Department of Oral and Maxillofacial Surgery

 

    What is the specialty of the department?

    Oral and maxillofacial surgery is the specialty of dentistry that is commonly known for treatment of wisdom teeth, temporomandibular joint disorder, and corrective jaw surgery. However, oral and maxillofacial surgeons cover a much broader scope of practice, including cleft and craniofacial disorders, oral cancer, jaw reconstruction, snoring and sleep apnea, dental implants, and facial cosmetic surgery. From diagnosis, to administering anesthesia and surgery, through adjunctive treatment of diseases, injuries and defects, oral and maxillofacial surgeons attend to both functional and esthetic aspects of the hard and soft tissues of the oral and maxillofacial region. For more information on this specialty, visit The American Association of Oral and Maxillofacial Surgeons Web site.

    What is the function of the department within the school?

    The department educates predoctoral students and residents, exposing them to extensive clinical activities in the full scope of oral and maxillofacial surgery. Students gain clinical experience under full supervision of our faculty in basic extractions, management of complex infections, pre-prosthetic surgery, and intravenous sedation. In addition, the department serves the needs of the local and regional community through patient care, continuing education, and participation in various organizations.

    The Department of Oral and Maxillofacial Surgery is committed to providing the highest quality of care to patients in both an ambulatory and inpatient setting. To this end, the department has assembled a faculty with diverse interests and expertise in the broad scope of oral and maxillofacial surgery. The department receives national and international referrals from practitioners and former patients.

    What programs does the department offer?

    The department offers several programs for the study of oral and maxillofacial surgery, including a residency and fellowship program as well as internship and externship opportunities. The residency is a six-year, dual degree program (OMS certificate and M.D. degree) and offers one four year position dedicated to attracting and training the best and brightest residents and fellows in the specialty. One goal of the department is for a significant number of graduates to enter a full-time academic career.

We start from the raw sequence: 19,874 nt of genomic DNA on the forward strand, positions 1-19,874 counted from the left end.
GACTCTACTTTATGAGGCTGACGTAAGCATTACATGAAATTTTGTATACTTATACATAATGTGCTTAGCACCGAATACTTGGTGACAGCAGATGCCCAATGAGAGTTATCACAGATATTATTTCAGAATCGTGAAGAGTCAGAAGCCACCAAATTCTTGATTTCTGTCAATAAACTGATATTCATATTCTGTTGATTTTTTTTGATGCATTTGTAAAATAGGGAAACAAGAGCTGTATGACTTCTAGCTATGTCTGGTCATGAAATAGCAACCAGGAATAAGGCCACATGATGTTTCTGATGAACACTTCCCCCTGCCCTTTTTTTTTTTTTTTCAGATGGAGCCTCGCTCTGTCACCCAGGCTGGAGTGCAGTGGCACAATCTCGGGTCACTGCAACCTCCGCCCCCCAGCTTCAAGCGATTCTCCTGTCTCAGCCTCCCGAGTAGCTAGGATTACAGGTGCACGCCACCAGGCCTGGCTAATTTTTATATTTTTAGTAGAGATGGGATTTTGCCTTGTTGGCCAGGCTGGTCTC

What research takes place in the department?

    The department has active research and continually seeks collaboration with other dental specialists, physicians, and basic scientists within and outside our health sciences center. Collaborative research occurs throughout the School of Dental Medicine, University of Pittsburgh Medical School, Department of Anthropology, Carnegie Mellon University, and the Children's Hospital of Pittsburgh. Current areas of investigation include: 1) Application of bone morphogenic protein (bmp) to nanoparticles in osseous regeneration, 2) Extracellular matrix in TMJ disc regeneration, 3) Novel therapies in craniofacial disorders.

    Residents from the department have won several training grants from the Oral and Maxillofacial Surgery Foundation, which is the research support arm of the American Association of Oral and Maxillofacial Surgeons. Each year, only five training grants are awarded nationally to promote research awareness in oral and maxillofacial surgery.


Chair
Dr. Mark W. Ochs
Eye and Ear Institute, Suite 214

200 Lothrop Street
Pittsburgh, PA 15213
Phone: 412-648-6201
Fax: 412-648-6768
Email: mwo1@pitt.edu

 

Residency Program Director
Dr. Bernard J. Costello III
Eye and Ear Institute, Suite 214
200 Lothrop Street
Pittsburgh, PA 15213
Phone: 412-648-6801
Fax: 412-648-6768
Email: bjc1@pitt.edu